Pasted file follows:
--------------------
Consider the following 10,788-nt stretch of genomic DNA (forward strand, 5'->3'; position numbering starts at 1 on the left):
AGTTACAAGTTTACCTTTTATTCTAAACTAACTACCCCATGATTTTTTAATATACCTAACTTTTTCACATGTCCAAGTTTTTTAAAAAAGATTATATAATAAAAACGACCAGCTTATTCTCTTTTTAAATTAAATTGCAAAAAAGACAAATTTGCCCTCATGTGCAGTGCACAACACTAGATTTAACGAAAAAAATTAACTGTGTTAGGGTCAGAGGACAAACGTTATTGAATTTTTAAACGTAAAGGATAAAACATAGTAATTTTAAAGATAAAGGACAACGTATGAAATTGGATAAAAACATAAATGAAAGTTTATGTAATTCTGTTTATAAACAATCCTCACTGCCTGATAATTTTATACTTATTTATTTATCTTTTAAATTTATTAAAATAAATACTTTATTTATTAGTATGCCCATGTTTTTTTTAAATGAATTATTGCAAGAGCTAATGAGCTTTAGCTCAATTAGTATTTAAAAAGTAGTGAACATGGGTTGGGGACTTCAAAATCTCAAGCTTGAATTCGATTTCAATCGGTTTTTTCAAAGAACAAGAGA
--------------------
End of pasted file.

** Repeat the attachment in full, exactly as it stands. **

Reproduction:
Consider the following 10,788-nt stretch of genomic DNA (forward strand, 5'->3'; position numbering starts at 1 on the left):
AGTTACAAGTTTACCTTTTATTCTAAACTAACTACCCCATGATTTTTTAATATACCTAACTTTTTCACATGTCCAAGTTTTTTAAAAAAGATTATATAATAAAAACGACCAGCTTATTCTCTTTTTAAATTAAATTGCAAAAAAGACAAATTTGCCCTCATGTGCAGTGCACAACACTAGATTTAACGAAAAAAATTAACTGTGTTAGGGTCAGAGGACAAACGTTATTGAATTTTTAAACGTAAAGGATAAAACATAGTAATTTTAAAGATAAAGGACAACGTATGAAATTGGATAAAAACATAAATGAAAGTTTATGTAATTCTGTTTATAAACAATCCTCACTGCCTGATAATTTTATACTTATTTATTTATCTTTTAAATTTATTAAAATAAATACTTTATTTATTAGTATGCCCATGTTTTTTTTAAATGAATTATTGCAAGAGCTAATGAGCTTTAGCTCAATTAGTATTTAAAAAGTAGTGAACATGGGTTGGGGACTTCAAAATCTCAAGCTTGAATTCGATTTCAATCGGTTTTTTCAAAGAACAAGAGA